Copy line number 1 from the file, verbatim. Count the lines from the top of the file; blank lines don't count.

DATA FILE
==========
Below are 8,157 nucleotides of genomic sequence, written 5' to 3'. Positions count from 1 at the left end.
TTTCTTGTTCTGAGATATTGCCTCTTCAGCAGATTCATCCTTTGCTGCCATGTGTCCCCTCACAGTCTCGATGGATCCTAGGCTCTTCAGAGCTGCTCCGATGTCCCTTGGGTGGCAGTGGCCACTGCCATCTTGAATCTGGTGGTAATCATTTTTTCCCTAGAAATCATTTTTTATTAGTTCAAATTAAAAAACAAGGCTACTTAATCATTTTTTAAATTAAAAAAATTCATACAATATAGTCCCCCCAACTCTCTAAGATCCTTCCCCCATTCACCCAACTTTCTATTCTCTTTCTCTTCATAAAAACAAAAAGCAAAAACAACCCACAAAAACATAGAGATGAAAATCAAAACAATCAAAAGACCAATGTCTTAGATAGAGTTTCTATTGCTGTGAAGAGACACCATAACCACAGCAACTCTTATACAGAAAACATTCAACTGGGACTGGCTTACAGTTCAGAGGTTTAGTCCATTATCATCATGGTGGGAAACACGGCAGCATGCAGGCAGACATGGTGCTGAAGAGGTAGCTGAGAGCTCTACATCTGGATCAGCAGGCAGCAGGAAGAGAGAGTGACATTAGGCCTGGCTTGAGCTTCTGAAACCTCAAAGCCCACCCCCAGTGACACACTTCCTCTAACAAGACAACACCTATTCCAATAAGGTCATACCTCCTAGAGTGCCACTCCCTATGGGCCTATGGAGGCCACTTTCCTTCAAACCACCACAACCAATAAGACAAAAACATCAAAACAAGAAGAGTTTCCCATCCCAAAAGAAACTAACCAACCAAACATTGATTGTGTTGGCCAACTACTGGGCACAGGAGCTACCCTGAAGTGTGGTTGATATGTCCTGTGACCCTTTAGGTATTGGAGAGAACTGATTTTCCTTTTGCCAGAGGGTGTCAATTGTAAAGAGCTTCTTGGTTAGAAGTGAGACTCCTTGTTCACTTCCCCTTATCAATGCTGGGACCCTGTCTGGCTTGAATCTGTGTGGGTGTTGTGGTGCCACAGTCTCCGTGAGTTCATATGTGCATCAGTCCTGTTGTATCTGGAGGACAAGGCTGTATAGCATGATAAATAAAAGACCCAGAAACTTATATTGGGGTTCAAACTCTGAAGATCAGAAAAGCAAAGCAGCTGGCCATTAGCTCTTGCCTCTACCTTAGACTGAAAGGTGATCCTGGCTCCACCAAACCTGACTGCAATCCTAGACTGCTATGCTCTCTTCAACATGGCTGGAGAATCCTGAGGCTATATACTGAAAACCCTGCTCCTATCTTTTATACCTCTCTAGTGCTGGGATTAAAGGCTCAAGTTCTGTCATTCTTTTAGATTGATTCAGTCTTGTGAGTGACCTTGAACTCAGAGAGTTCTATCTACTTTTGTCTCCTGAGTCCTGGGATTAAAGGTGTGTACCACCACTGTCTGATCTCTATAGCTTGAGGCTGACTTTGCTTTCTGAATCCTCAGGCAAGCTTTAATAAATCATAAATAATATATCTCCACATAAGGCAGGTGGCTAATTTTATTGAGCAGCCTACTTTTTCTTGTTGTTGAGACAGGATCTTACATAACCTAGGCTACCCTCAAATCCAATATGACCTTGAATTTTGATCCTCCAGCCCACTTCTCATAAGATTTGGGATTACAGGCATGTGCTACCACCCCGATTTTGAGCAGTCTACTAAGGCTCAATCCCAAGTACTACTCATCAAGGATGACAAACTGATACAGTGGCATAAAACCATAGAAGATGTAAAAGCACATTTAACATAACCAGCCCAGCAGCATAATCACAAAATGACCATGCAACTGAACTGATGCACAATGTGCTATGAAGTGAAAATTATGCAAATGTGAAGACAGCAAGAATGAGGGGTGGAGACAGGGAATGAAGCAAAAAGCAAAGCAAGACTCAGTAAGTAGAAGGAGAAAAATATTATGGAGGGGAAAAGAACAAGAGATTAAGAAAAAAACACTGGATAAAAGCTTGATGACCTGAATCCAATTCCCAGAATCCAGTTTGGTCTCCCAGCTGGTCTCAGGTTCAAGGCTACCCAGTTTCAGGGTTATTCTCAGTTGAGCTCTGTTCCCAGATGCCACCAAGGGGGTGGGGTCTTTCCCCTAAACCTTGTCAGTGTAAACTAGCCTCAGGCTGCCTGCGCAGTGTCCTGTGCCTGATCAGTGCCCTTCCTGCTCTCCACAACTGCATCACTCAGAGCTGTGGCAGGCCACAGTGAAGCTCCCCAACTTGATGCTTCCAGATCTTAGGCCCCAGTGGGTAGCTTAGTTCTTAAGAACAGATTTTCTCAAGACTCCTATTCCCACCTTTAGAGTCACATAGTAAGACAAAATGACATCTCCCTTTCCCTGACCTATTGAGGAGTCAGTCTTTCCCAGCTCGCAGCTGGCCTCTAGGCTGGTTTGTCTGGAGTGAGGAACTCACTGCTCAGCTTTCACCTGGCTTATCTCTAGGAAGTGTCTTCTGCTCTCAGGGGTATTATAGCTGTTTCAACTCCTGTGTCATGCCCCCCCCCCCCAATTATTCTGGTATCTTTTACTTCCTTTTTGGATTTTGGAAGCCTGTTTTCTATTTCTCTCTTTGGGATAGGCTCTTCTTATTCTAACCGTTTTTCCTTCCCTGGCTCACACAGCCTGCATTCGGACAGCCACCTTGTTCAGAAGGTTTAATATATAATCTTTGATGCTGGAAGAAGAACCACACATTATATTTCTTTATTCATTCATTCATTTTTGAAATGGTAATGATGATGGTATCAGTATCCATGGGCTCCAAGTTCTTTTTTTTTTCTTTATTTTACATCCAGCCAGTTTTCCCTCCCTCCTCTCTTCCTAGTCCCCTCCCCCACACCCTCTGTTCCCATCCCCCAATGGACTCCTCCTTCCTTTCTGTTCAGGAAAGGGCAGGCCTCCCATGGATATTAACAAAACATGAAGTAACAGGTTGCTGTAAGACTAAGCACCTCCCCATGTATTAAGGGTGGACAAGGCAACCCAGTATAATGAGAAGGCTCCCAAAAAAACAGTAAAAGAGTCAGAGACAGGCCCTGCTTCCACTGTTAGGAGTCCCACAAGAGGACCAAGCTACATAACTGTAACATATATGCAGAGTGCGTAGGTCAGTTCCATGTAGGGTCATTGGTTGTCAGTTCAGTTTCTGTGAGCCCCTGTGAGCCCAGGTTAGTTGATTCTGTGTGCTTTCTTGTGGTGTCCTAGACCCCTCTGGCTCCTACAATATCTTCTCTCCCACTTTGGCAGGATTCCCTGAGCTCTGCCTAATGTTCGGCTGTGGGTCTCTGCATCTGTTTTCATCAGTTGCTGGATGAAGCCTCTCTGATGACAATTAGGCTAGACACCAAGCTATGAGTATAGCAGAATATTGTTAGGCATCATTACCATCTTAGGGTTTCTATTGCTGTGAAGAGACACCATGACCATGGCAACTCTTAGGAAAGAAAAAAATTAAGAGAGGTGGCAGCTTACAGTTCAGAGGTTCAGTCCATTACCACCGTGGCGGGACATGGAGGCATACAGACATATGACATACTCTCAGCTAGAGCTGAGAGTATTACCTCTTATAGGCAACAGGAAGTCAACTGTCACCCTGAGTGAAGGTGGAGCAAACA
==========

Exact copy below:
Below are 8,157 nucleotides of genomic sequence, written 5' to 3'. Positions count from 1 at the left end.